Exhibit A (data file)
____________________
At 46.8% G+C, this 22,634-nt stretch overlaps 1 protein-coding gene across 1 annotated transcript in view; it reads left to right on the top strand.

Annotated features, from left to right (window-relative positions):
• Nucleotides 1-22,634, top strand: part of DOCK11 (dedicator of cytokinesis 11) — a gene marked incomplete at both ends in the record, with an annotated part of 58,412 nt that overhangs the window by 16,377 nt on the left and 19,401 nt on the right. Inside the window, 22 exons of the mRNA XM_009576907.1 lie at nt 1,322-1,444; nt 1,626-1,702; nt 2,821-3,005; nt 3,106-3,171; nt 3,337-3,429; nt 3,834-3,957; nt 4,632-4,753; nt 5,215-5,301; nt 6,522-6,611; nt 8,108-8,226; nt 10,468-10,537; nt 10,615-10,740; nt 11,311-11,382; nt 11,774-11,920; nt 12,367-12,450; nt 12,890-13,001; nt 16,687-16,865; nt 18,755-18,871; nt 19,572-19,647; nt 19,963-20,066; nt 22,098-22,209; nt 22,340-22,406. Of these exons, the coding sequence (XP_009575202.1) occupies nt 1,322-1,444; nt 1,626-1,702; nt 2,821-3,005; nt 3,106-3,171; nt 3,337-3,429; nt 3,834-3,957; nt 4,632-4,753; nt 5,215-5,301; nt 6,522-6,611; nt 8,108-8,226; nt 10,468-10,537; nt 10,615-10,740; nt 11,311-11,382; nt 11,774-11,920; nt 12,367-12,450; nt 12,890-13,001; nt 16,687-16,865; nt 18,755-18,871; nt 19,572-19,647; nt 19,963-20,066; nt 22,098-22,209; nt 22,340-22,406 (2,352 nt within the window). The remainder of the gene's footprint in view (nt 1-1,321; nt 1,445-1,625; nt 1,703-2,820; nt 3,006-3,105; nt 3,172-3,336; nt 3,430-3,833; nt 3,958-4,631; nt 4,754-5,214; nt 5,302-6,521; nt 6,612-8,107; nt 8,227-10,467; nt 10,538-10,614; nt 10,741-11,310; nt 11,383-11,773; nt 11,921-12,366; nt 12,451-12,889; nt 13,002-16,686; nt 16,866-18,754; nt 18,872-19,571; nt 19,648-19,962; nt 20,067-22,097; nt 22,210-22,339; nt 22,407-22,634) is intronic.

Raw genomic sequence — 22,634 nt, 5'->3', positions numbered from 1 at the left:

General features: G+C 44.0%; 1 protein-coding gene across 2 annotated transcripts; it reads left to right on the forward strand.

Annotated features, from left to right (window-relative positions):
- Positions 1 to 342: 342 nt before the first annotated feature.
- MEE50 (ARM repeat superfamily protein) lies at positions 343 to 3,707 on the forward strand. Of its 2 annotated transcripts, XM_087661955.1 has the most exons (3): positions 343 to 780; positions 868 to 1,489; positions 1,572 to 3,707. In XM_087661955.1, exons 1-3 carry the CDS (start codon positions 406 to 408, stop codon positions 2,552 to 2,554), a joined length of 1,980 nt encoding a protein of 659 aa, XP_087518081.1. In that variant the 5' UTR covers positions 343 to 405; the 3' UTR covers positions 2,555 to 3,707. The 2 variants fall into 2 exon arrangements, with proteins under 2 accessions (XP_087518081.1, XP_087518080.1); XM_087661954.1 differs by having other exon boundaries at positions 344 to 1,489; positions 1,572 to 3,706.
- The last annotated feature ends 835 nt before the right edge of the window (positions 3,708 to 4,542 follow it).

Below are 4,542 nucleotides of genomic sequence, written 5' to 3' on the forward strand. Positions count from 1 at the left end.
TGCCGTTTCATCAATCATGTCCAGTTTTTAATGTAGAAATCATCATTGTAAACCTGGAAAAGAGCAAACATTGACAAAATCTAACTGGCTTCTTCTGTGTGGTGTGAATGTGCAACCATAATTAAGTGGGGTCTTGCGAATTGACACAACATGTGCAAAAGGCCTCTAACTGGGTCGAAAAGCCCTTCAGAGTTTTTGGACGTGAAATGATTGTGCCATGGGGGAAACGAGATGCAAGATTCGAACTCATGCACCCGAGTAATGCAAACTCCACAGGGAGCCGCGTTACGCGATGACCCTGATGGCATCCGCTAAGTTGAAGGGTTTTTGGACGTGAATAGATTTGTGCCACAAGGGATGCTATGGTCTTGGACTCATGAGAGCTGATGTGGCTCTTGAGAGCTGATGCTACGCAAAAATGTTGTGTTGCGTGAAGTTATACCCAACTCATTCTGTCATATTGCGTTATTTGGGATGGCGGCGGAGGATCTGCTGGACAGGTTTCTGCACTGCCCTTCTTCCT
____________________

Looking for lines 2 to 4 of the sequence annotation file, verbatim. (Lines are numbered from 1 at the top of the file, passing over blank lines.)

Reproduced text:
Annotated features, from left to right (window-relative positions):
• Nucleotides 1-22,634, top strand: part of DOCK11 (dedicator of cytokinesis 11) — a gene marked incomplete at both ends in the record, with an annotated part of 58,412 nt that overhangs the window by 16,377 nt on the left and 19,401 nt on the right. Inside the window, 22 exons of the mRNA XM_009576907.1 lie at nt 1,322-1,444; nt 1,626-1,702; nt 2,821-3,005; nt 3,106-3,171; nt 3,337-3,429; nt 3,834-3,957; nt 4,632-4,753; nt 5,215-5,301; nt 6,522-6,611; nt 8,108-8,226; nt 10,468-10,537; nt 10,615-10,740; nt 11,311-11,382; nt 11,774-11,920; nt 12,367-12,450; nt 12,890-13,001; nt 16,687-16,865; nt 18,755-18,871; nt 19,572-19,647; nt 19,963-20,066; nt 22,098-22,209; nt 22,340-22,406. Of these exons, the coding sequence (XP_009575202.1) occupies nt 1,322-1,444; nt 1,626-1,702; nt 2,821-3,005; nt 3,106-3,171; nt 3,337-3,429; nt 3,834-3,957; nt 4,632-4,753; nt 5,215-5,301; nt 6,522-6,611; nt 8,108-8,226; nt 10,468-10,537; nt 10,615-10,740; nt 11,311-11,382; nt 11,774-11,920; nt 12,367-12,450; nt 12,890-13,001; nt 16,687-16,865; nt 18,755-18,871; nt 19,572-19,647; nt 19,963-20,066; nt 22,098-22,209; nt 22,340-22,406 (2,352 nt within the window). The remainder of the gene's footprint in view (nt 1-1,321; nt 1,445-1,625; nt 1,703-2,820; nt 3,006-3,105; nt 3,172-3,336; nt 3,430-3,833; nt 3,958-4,631; nt 4,754-5,214; nt 5,302-6,521; nt 6,612-8,107; nt 8,227-10,467; nt 10,538-10,614; nt 10,741-11,310; nt 11,383-11,773; nt 11,921-12,366; nt 12,451-12,889; nt 13,002-16,686; nt 16,866-18,754; nt 18,872-19,571; nt 19,648-19,962; nt 20,067-22,097; nt 22,210-22,339; nt 22,407-22,634) is intronic.

Raw genomic sequence — 22,634 nt, 5'->3', positions numbered from 1 at the left: